"Community" botches damage control

A leaked memo reveals Sony's social-media blunder -- and its belief that the cast and fans are easily herded

Published May 24, 2012 4:00PM (EDT)

Joel McHale and Gillian Jacobs in "Community."
Joel McHale and Gillian Jacobs in "Community."

It's adorable the way Old Media keeps forgetting that we live in the age of transparency. Hey, Sony Pictures Television, your metaphoric fly is undone.

You'd think that after that ranting, complaining voice mail that "Community" star Chevy Chase left showrunner Dan Harmon went viral this spring they'd have learned. Or maybe after Harmon responded to his dismissal just last Friday by spilling his guts on Tumblr. You'd think the muckety-mucks would have figured out by now that the best you can do when there's tension in your little creative family is to be forthright and creative about it.

Note, for example, how the show's star Joel McHale spent the spring diplomatically – and wittily -- handling the talk-show circuit after Chase's meltdown, joking that the voice mail had to be fake because "there’s no way Chevy could figure out voice mail." See, it's glib and funny and sounds magically off-the-cuff! Get it? The cast of "Community" -- which includes the incredibly on-the-ball Danny Pudi, Alison Brie and Donald Glover – knows how to handle itself.

So here's what you don't do. You don't send an email saying you "wanted to forward some messaging we hope our cast will find helpful as they navigate questions that will undoubtedly come up." Oh God, "forward some messaging." This won't be good. And sure enough, in a memo obtained Wednesday by the Hollywood Reporter, the talking points sent from Sony to the cast reads like a ransom note. A poorly written one. My friend Jay at the Takeaway suggests reading it in the dean's voice, but in my head, I can't hear anyone but Chang.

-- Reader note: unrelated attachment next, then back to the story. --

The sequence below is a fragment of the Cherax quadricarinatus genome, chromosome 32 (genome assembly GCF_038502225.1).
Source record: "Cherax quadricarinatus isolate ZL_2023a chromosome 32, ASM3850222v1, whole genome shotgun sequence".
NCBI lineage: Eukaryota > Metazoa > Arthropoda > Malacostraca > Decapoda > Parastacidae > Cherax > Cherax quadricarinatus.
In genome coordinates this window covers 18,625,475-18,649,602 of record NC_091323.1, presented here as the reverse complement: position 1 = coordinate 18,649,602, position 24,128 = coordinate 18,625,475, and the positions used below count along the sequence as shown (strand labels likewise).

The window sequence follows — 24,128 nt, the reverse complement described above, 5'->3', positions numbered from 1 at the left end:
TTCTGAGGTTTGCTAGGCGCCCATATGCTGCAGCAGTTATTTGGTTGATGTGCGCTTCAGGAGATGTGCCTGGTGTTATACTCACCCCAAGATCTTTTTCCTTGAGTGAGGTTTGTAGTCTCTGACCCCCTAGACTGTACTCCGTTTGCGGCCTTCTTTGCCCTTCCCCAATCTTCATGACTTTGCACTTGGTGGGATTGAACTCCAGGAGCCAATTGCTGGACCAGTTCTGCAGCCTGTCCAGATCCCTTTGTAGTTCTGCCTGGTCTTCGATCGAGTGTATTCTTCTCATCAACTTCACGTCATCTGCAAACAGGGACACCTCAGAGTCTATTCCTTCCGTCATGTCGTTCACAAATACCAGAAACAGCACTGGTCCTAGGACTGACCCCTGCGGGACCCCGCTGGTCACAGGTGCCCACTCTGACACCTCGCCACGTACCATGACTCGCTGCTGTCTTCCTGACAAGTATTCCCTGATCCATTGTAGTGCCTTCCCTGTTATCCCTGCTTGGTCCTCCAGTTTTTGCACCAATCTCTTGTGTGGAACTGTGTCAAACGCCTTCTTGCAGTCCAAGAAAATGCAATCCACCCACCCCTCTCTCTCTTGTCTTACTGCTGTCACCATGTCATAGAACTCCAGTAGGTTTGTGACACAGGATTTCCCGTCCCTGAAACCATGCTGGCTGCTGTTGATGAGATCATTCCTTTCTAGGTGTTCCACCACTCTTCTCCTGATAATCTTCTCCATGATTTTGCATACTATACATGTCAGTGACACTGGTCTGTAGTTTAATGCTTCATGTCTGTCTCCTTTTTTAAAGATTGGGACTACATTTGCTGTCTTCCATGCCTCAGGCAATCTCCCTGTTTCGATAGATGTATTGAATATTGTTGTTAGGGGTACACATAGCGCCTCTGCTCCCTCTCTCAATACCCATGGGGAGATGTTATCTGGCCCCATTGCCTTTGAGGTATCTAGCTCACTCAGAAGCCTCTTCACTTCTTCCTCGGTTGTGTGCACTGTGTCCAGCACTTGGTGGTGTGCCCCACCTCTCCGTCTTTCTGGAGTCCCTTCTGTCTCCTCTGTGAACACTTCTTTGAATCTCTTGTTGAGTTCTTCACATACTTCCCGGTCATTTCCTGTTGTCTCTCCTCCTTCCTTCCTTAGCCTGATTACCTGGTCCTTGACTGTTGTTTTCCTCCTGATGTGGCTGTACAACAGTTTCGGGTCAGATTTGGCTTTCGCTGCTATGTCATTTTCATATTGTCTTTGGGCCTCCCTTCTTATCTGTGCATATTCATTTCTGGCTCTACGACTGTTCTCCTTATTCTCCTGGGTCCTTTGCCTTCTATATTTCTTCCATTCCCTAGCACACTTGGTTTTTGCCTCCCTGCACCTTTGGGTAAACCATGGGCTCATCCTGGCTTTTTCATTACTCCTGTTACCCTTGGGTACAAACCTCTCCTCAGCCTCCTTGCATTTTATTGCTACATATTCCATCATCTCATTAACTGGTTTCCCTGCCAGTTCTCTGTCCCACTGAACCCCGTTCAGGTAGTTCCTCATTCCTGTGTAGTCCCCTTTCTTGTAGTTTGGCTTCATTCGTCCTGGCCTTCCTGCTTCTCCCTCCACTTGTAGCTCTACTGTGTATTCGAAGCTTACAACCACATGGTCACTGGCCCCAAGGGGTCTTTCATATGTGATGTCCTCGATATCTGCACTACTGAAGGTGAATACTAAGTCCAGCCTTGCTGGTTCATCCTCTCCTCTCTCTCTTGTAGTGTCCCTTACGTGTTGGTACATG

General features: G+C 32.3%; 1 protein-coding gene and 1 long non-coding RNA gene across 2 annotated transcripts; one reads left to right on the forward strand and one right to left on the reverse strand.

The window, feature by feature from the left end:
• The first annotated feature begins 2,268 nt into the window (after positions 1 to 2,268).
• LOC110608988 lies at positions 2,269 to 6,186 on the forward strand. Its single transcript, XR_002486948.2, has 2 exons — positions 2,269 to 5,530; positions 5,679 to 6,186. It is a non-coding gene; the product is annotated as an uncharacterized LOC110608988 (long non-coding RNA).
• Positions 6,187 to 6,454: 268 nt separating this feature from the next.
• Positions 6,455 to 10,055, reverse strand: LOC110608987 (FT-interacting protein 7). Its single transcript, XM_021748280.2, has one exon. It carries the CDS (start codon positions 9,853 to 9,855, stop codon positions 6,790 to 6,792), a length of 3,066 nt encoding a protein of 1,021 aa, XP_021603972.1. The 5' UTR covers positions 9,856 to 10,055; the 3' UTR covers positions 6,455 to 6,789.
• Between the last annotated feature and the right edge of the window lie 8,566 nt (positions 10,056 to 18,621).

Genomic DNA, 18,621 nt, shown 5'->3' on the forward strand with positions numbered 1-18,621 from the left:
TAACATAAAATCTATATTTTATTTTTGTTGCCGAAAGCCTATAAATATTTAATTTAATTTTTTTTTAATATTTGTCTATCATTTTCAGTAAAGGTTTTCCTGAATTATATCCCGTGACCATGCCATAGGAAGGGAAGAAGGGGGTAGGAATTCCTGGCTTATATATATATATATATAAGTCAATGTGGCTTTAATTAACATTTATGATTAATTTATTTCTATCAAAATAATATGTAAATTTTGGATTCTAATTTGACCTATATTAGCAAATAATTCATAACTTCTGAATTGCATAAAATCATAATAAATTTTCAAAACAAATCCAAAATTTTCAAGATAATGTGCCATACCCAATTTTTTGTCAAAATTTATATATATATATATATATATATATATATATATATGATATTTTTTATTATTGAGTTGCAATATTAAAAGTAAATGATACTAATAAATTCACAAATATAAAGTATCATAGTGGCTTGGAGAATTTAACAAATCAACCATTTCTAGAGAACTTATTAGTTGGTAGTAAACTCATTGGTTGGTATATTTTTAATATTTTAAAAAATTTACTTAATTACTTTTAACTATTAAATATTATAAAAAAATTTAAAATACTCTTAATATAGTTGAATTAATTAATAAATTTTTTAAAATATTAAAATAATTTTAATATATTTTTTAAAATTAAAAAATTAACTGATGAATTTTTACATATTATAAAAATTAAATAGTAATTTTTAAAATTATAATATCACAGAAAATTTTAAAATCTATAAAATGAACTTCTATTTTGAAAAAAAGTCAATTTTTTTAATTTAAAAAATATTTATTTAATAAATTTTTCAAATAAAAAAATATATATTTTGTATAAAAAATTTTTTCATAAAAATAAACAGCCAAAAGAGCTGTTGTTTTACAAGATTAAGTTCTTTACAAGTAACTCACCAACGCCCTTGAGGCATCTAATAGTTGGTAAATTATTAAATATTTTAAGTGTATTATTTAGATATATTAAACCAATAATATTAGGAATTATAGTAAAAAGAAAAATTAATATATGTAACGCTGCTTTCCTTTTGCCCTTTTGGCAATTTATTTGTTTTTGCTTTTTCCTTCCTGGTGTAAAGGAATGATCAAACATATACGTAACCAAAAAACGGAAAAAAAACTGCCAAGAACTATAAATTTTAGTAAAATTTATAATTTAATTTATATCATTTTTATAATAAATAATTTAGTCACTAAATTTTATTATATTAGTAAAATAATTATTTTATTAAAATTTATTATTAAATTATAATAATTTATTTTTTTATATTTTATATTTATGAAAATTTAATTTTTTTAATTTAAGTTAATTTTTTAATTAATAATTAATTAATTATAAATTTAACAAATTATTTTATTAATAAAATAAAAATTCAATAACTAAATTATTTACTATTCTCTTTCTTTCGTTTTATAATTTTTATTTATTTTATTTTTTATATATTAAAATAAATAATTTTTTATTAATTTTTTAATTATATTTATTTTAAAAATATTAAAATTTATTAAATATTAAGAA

"We're hoping that the news will lose some steam over the next day, especially if we're not perpetuating the topic in any way," it reads. Then it goes on to suggest the cast just tell the press, "We're also excited that we'll be back on NBC's schedule in the fall and are looking forward to working on those episodes," "I am looking forward to starting our next 13 episodes of 'Community,'" "We're looking forward to working with David Guarascio & Moses Port on a new season of 'Community.'" Also, guess what? "We're looking forward to the stories our characters will find themselves in come Sept." I'm not sure I even understand that last sentence, but you get the gist. Coming this fall! "Community"! REMAIN CALM AND STOP PERPETUATING THE TOPIC.

As one Hollywood Reporter commenter brilliantly opined, maybe now "the cast will all recite the entire memo, verbatim, in interviews. Like hostages reading off cue cards." It's just like when Avery Jessup had to do the news in North Korea! Wait, what well-regarded yet low-rated NBC sitcom are we talking about here?

This kind of thing is insulting on so many levels. Primarily, it's a dis to the cast and team of "Community," who this weekend managed to tweet gracefully their gratitude to Dan Harmon and his "dementedly awesome brain" without coming off like network-destroying loose cannons. And don't even get me started on how idiotic Sony must assume the press is to send out something like this. Guys, it's not all one big Mario Lopez-fueled parade of butt-kissing out there. Worst of all, it's a shameless slap to fans, who expect that the people who give us a weird treasure like "Community" know how to be funny and sarcastic and sad and real when there is a major shakeup in their ranks -- oh, and who also know enough about social media to know you can't stop a dumb email from getting around. It's not about sticking to some rote company line. It's about cultivating the very authenticity that makes "Community" so friggin' special, and respecting the fans who watch it. And it's about getting that the title of the show isn't just about a mythical college. It's about us.

By Mary Elizabeth Williams

Mary Elizabeth Williams is a senior writer for Salon and author of "A Series of Catastrophes & Miracles."

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